For the sake of clarity this should be added. If you have already chosen, or even envisaged, an end, science may be able to tell you the most efficient means to that end. In this sense science will tell you what you ought to do. But the ‘ought’ here is technical, and the reason why you ought is merely because you want the end. Indeed even when you know the means to your end, you have still to decide whether you want the end together with this means or not—you might dislike the means more than you wanted the end. All this is below the level of moral judgement. Granted that you want to do the action which consists in using the best known means to a particular desired end or even to a moral end, you have still to ask the question whether such an action would be right. Similarly an artist, however much he may learn from science about technique, has always to decide for himself what will be a good picture. On this problem science can give him no aesthetic guidance whatever. The distinction between means and ends, between the technical on the one hand and the moral or aesthetic on the other, requires more examination, but I believe that this would confirm rather than weaken my main contention.

§ 2. The super-ego

The question before us is whether we can get moral guidance from the study of nature—that is, of nature, not in any metaphysical sense, but as it is known by modern science. Can we substitute a scientific moral philosophy for the dim gropings and emotive utterances and metaphysical speculations of the past? Some distinguished scientific thinkers tell us that we can do this by studying the direction of the evolutionary process; and the prestige of modern science is so great that we are bound to listen to them. So far as I know, the doctrine has never been worked out systematically in this country since the time of Herbert Spencer—a philosopher no longer in high repute; but it has been expounded briefly by Dr. Julian Huxley in a rather sophisticated and eclectic way and by Professor Waddington much more bluntly. Both these thinkers believe that their doctrines are confirmed, if not established, by a study of psycho-analysis; and although I am at a loss to understand why they should think this, we must at least pause to note that psycho-analysis is supposed by some to be one of the pillars of the new scientific moral philosophy.

It is perhaps doubtful whether Freud himself would support such a claim: his philosophical interests seem limited mainly to a rather amateurish concern with his own presuppositions. The theories of the ego, the super-ego, and the id are based on a vast clinical experience which the layman cannot have, and it is hard to say whether they offer us more than a useful mythology. But even if they give us a correct account of infantile conflicts and of a proto-ethical mechanism which results from them, this establishes nothing about the nature and validity of our moral judgements. We might indeed argue that if moral judgements arise from this mechanism, they cannot have any validity whatsoever—this, as I have maintained throughout, is always a possible result of treating man merely as one object among others; but at present we are supposing on the contrary—in deference to certain scientific thinkers—that we can get correct moral guidance from our scientific studies. Freud regards morality as the control and restriction of instinct; and he tells us that from the point of view of morality ‘it may be said of the id that it is totally non-moral, of the ego that it strives to be moral, and of the super-ego that it can be hyper-moral and then becomes as ruthless as only the id can be’. From this it appears that Freud himself has a point of view—the point of view of morality—from which he is able to pass moral judgements on the ego, the super-ego, and the id, as these are portrayed by his science. If this is so, there is no reason why we should not be able to do the same.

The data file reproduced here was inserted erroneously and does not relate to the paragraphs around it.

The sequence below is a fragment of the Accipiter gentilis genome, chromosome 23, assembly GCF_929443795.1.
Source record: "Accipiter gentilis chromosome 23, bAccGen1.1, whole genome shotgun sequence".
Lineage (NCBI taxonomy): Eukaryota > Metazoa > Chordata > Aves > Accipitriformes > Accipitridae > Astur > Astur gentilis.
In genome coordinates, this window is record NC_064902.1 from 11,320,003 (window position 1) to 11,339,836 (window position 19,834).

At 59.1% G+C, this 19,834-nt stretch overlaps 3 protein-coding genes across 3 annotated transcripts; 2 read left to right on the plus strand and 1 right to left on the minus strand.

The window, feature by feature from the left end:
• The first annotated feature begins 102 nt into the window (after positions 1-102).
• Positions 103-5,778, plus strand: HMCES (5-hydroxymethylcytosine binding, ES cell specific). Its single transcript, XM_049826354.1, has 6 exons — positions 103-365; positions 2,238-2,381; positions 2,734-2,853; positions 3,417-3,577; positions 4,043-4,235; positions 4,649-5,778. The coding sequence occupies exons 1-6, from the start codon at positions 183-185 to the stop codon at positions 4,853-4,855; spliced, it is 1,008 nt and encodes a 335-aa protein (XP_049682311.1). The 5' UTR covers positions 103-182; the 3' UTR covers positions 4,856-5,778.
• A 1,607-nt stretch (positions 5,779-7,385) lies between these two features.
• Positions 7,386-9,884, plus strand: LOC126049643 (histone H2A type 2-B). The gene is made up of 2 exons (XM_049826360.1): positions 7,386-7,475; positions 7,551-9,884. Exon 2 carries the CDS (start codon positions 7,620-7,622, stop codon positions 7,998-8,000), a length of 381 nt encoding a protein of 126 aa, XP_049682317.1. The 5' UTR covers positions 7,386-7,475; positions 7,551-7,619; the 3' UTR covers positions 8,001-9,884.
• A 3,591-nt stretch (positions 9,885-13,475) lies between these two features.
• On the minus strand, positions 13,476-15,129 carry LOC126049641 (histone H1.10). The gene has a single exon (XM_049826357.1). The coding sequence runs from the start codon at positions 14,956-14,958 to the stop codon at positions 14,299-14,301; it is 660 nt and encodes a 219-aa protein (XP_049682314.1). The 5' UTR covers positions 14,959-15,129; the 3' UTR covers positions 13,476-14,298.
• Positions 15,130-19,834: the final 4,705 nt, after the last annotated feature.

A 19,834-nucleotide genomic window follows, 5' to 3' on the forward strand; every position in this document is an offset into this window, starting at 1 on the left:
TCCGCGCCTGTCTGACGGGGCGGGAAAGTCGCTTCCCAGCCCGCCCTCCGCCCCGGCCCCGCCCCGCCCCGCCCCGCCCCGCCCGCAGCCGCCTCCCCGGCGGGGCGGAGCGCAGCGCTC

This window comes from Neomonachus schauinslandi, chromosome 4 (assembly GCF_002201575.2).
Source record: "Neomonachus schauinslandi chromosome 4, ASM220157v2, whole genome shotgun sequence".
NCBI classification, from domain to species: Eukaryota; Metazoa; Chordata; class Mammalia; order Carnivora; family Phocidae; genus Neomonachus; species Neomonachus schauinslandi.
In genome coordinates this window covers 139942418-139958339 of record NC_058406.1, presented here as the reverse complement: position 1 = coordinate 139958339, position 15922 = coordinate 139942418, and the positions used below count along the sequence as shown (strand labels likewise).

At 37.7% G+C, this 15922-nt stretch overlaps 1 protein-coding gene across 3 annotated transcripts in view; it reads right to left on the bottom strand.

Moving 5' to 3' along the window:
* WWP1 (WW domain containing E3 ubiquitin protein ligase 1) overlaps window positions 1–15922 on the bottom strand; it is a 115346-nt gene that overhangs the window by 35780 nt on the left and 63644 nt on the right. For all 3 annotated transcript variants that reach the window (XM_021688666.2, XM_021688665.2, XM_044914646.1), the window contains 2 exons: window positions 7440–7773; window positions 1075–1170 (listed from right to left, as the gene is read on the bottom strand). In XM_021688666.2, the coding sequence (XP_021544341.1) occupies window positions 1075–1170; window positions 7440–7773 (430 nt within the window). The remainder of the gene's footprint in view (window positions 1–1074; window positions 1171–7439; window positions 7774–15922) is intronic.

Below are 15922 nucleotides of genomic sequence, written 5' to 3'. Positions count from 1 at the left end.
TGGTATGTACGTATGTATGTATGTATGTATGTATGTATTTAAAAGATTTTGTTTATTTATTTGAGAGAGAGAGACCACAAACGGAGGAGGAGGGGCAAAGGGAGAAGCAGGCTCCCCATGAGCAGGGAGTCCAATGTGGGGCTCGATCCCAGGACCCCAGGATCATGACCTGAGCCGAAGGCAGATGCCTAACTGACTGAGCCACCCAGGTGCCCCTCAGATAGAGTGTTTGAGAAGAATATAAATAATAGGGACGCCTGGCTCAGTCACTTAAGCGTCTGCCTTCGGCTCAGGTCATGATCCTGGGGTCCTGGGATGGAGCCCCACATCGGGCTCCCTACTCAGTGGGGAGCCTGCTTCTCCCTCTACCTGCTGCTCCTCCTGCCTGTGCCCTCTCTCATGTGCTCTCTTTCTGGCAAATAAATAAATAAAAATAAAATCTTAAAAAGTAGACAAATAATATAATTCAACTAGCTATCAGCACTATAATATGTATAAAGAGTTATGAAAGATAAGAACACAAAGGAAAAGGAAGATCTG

One thing is abundantly clear—we can get no assurance that our moral judgements will be sound if we take them over from the super-ego, who appears to be a thoroughly unpleasant and unreasonable sort of person. Nor is there any evidence—if I may revert to our main line of enquiry—that the super-ego bases his judgements on the general direction of the evolutionary process, which is what we are being recommended to do. He is himself no doubt one of the infinitely varied outcomes of the evolutionary process, but this does not guarantee that he knows anything about it; nor does it afford any ground for listening to his moral exhortations. So far as I can see, he could be properly used only to discredit moral judgements—he is sometimes used to discredit the categorical imperative by people who have not even begun to grasp what the categorical imperative is. If the super-ego, with all his savagery and cruelty, is part of the psychological mechanism which is supposed to be produced by evolution, then the sooner we get him under rational control the better. Freud may give us valuable information about what we have to control and the kinds of treatment likely to be effective; but this is something wholly different from determining the principles and purpose of rational control itself.